This Photoshop tutorial explains how to make a simple gold text effect by using some layer styles, namely the Gradient Overlay layer style!
Final Image Preview
- 9 tileable metal textures (starnetblog_tileable_metal_texture8.jpg)
- Grungy Brush package
- Highlight Glint or Star Sparkle Brush Set
Step 1: Setting the Stage
Let’s start by making a new document in Photoshop. I created a new document sized 500 x 500 pixels with all the default settings, RGB, 72 DPI, etc.
After creating your document, set the Foreground color to #393943 and the Background color to #100e19, then fill the Background with a Radial Gradient.
Duplicate the Background layer (Ctrl+J).
Double click the “Background copy” layer to apply a Pattern Overlay layer style. Change the Blend Mode to Multiply, the Opacity to 70%, and the Scale to 25%. Use the starnetblog_tileable_metal_texture8.jpg image from the 9 tileable metal textures pack, (it is also the second pattern in the .pat file), as the Pattern.
You can play around with the values, for example, other good layer modes to use in this case are Soft Light, Vivid Light, and Color Dodge. You can as well choose different patterns, but you might need to adjust the Scale value if you do so.
Get out the Rectangular Marquee Tool. Click the Add to Selection icon in the Options bar at the top, and set the Style to Fixed Size, then type 50% in both the Width and Height boxes. Drag your selection onto the canvas then into the bottom right corner of your canvas, do the same but in the top left corner.
Create a new layer on top of all layers and call it “Dark Squares”, and fill the selections with the Background color (#100e19). Go to Select -> Deselect (or press Ctrl + D) to get rid of the selections.
Lower the Opacity for this layer to 25%.
Use a large soft brush to erase away the center (middle area) of the squares, so you get something like this:
Create a new layer on top of all layers and call it “Light Squares”. Repeate the previous steps to create two more selections in the empty corners, and this time use the Foreground color (#393943) to fill the selections.
Create another new layer on top of all layers and call it “Grunge Brush”. Use the brushes from the Grungy Brush package to add a bit of grunge at the bottom of the document, using the Foreground color (#393943) as the brush color.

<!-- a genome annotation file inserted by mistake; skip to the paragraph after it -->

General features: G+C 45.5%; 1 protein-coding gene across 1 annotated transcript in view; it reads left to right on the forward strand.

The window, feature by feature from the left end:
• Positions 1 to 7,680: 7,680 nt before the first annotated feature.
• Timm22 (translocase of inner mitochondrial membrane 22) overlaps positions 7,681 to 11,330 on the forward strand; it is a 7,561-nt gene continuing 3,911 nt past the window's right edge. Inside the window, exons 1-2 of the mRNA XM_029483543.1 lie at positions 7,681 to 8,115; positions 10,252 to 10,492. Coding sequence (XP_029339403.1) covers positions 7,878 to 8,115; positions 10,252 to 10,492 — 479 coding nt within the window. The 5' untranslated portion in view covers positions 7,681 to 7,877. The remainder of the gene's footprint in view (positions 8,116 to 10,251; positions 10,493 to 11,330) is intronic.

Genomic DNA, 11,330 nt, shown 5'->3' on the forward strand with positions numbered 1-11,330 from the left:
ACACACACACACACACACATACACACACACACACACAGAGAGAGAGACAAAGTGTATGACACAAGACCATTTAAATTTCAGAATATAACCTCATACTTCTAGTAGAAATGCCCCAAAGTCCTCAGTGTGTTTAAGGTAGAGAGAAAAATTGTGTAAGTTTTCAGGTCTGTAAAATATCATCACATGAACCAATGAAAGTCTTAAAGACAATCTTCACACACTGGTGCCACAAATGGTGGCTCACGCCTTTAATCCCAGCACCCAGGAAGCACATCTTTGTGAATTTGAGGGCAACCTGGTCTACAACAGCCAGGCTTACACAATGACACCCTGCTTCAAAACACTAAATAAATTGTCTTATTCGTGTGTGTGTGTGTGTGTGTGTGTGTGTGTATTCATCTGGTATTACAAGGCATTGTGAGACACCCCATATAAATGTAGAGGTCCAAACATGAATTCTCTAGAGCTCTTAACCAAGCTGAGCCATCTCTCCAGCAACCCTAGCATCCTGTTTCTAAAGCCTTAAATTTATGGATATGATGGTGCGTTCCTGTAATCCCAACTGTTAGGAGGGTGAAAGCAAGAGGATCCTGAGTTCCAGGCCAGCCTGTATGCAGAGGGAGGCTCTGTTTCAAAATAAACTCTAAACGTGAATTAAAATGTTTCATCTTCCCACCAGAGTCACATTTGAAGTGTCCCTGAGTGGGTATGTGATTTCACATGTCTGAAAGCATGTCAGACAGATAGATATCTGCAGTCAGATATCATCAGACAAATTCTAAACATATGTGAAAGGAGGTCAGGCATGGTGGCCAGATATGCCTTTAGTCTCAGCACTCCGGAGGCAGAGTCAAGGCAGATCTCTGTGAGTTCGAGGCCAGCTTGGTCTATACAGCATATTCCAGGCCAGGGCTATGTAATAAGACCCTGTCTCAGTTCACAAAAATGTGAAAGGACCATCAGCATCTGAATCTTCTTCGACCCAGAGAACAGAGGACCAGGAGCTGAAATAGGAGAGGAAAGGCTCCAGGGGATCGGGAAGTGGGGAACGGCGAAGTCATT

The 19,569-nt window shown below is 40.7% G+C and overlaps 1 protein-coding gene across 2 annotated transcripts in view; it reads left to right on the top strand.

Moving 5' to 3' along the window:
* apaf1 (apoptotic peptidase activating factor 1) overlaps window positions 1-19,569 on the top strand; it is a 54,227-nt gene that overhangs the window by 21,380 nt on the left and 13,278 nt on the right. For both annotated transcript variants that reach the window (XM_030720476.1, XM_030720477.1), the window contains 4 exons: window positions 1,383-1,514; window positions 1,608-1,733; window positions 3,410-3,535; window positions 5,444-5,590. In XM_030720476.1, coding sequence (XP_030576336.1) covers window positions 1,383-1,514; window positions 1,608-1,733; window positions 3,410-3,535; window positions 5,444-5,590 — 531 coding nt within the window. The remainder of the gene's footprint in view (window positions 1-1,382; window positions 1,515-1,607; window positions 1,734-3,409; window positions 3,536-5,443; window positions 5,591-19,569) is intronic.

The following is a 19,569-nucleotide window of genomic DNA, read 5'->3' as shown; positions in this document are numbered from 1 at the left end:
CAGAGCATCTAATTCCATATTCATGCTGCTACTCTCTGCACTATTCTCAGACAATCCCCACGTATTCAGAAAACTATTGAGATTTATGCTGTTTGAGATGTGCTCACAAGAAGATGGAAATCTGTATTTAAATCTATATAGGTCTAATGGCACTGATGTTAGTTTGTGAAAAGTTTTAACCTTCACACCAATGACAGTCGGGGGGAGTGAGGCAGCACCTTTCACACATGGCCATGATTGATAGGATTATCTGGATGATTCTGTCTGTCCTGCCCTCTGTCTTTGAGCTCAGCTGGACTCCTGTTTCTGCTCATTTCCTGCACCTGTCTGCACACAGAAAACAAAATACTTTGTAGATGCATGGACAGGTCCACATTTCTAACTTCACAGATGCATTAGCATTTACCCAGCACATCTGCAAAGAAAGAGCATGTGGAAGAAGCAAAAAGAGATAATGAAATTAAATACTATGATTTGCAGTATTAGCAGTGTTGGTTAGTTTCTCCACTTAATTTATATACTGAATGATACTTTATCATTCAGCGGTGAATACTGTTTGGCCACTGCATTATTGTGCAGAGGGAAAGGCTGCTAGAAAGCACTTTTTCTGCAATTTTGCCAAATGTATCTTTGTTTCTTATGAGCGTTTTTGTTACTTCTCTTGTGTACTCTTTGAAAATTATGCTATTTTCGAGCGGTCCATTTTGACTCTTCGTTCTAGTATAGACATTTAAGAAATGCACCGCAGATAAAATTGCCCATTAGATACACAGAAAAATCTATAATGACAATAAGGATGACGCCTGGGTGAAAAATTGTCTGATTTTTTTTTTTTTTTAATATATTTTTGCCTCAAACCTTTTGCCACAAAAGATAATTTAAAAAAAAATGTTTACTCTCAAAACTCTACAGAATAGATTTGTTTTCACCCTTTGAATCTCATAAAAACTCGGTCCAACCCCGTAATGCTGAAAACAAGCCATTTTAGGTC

Change the layer’s Blend Mode to Multiply and lower the Opacity to something around 40%.
Step 2: Setting Up your Text
This is the easy part. Get out the Horizontal Type Tool (T) and write your text in whatever color you want. The font used is Impact, and the size is 80px. You can use any other font you like, bolder fonts give a better result.
Double click the text layer to apply the following Layer Styles:
- Drop Shadow: Change the Opacity to 85%, the Distance to 2, and the Size to 15.
- Inner Shadow: Change the Blend Mode to Color Dodge, the color to #a98e0f, the Opacity to 50%, the Distance to 1, and the Size to 0.
- Inner Glow: Change the Blend Mode to Linear Dodge, the Opacity to 55%, the color to #fae48f, the Size to 3, and the Range to 70%.
- Gradient Overlay: Check the Reverse box, and change the Scale to 55%.
Click the Gradient box to create the gradient using the colors #fae48f, #ffc230 and #9f7f00. Position the color stops as shown below:
This is how your text should look like after applying the Layer Styles:
The last thing we’re going to do is adding some sparkles! So create a new layer on top of all layers, set the Foreground color to white, and use a sparkles brush to create some sparkles around your text.
And that’s it! This is what your text should look like: